Seth Greenberg's opening statement from Kyle Tucker's Blog:
"Just disappointed. You almost wonder if someone in that room has their own agenda and that agenda doesn't include Virginia Tech. Just plain and simple. I totally wonder it, if someone in that room has an agenda. The explanation was so inconsistent with the result that it was almost mind-boggling."
You can understand Greenberg's frustration with the selection committee and its decision to leave out the Hokies, but at the same time I'm disappointed in bringing up agendas and conspiracy theories. It reflects poorly on coach Greenberg and the program.
Virginia Tech's non-conference schedule was poor in 2010 and that's what was pointed to as the reason Tech was left out of the NCAA Tournament. So in 2010-11, the Hokies improved their non-conference schedule. However, they didn't win any of those games. Their biggest wins were over No. 10 seed Penn State and fellow NIT participant Oklahoma State.
And while Tech beat Duke and Florida State in ACC play, those wins were negated by two losses to Virginia and a loss to Georgia Tech. Most bracketologists had Virginia Tech in the field and certainly I thought the Hokies were in the Tournament, but as one of the perceived last four teams in, nothing was guaranteed. There's nothing to suggest that it was a conspiracy against the Hokies.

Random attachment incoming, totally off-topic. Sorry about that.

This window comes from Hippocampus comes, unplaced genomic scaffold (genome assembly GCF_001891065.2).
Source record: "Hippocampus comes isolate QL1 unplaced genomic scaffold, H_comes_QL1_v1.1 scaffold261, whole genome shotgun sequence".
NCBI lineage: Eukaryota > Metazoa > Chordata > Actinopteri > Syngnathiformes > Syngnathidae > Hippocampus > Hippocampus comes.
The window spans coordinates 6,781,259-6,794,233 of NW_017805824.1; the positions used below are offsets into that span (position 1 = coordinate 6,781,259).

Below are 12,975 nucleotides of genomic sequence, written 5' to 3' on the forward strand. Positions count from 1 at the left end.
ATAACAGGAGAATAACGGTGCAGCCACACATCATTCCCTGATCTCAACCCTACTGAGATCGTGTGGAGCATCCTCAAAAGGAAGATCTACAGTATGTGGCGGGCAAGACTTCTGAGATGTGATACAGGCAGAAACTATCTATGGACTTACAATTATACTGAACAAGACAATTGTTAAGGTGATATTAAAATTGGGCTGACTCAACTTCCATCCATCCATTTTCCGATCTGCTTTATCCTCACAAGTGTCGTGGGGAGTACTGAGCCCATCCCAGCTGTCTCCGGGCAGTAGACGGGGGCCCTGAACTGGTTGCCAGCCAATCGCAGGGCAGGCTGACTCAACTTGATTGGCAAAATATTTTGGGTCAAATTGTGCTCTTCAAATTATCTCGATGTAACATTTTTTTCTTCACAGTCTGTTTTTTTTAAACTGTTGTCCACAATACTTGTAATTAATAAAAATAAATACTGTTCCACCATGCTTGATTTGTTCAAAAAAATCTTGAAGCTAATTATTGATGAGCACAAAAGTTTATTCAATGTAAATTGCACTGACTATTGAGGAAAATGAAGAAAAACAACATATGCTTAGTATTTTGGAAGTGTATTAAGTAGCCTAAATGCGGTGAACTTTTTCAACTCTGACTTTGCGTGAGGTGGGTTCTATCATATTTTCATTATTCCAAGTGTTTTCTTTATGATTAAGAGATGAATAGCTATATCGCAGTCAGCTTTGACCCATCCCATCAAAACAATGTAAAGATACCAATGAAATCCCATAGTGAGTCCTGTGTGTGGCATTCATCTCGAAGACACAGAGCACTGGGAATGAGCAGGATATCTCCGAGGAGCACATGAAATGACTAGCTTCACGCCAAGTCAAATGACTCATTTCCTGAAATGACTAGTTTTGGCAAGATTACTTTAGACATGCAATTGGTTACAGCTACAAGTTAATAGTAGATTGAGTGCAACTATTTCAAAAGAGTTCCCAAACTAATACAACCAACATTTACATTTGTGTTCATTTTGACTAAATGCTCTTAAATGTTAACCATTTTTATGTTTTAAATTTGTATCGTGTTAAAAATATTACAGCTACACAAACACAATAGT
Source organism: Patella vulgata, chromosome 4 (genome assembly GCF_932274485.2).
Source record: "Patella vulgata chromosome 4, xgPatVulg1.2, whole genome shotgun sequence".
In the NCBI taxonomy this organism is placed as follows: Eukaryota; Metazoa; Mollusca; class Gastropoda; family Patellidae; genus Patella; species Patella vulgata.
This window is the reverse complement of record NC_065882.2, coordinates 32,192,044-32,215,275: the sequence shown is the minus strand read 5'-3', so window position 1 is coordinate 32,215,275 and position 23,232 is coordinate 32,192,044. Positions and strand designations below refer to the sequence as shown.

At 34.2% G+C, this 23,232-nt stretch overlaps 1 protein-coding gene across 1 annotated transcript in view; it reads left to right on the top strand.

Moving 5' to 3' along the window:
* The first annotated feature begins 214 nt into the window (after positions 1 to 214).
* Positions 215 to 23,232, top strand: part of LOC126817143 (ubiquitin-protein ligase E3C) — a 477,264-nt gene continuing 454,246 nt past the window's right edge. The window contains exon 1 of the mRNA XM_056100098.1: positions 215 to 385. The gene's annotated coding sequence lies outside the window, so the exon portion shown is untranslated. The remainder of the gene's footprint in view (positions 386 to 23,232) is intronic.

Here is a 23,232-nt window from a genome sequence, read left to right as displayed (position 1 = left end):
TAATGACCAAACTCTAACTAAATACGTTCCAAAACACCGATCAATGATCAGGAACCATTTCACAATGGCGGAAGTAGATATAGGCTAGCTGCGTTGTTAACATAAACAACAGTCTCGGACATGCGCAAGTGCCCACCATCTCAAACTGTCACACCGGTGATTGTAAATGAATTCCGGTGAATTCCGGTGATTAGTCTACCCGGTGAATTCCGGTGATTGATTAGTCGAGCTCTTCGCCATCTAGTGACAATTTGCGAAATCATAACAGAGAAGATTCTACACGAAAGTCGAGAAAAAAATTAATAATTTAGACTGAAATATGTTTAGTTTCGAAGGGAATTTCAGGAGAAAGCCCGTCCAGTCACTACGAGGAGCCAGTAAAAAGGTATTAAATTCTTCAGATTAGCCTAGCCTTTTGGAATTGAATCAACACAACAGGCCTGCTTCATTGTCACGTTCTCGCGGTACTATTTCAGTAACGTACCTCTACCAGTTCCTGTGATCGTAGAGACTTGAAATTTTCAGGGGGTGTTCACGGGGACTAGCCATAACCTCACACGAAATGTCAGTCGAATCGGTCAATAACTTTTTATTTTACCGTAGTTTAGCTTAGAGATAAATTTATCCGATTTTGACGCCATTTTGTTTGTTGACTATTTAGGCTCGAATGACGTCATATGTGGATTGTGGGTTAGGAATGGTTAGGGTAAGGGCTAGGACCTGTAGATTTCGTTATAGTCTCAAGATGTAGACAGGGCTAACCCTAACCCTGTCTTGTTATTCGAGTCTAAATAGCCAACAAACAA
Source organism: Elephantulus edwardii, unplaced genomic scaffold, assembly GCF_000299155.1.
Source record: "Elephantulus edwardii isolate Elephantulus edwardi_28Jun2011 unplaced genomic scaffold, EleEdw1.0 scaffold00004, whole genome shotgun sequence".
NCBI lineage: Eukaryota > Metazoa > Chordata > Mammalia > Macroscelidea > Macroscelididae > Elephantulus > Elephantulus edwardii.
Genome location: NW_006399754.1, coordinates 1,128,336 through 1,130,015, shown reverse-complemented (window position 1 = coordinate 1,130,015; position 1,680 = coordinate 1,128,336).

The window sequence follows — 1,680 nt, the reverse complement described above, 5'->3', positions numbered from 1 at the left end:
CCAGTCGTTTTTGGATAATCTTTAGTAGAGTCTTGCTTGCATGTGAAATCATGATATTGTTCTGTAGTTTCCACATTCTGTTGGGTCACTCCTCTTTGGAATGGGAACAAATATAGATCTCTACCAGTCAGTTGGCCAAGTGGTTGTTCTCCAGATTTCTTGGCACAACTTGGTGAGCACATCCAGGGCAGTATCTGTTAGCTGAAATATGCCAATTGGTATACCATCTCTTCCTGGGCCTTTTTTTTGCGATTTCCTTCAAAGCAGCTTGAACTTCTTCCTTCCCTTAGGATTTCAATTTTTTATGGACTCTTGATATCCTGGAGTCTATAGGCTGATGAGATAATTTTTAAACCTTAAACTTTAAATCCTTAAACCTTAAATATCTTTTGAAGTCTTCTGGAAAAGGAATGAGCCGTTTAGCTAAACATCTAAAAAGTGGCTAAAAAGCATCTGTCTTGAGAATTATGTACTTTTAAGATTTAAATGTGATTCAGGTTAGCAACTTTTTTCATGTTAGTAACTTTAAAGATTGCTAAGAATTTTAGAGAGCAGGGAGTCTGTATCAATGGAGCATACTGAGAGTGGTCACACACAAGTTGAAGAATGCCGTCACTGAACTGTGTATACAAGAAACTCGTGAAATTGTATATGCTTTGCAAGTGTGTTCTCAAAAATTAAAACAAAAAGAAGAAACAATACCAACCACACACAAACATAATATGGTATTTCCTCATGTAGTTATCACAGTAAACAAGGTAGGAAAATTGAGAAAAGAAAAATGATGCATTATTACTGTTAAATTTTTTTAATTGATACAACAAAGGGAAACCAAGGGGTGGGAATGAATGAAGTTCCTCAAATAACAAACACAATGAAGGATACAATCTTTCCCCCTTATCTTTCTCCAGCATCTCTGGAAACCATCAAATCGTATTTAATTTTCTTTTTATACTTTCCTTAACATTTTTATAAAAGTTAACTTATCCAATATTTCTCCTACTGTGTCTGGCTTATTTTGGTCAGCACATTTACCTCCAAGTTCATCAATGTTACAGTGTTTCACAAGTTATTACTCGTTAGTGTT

The resumes of most of the bubble teams were nearly indistinguishable. Other bubble teams like Colorado have just as much of an argument for being in the Tournament as the Hokies. Tech's argument isn't any more special than CU's or Alabama's or even Boston College's. After all, BC beat the Hokies twice in the regular season.
This isn't a conspiracy or an agenda against coach Greenberg or the Hokies. I hate that Tech is being left out of the NCAA Tournament again and I felt like it had done enough to be included in the field. But the Hokies weren't included because someone had an agenda.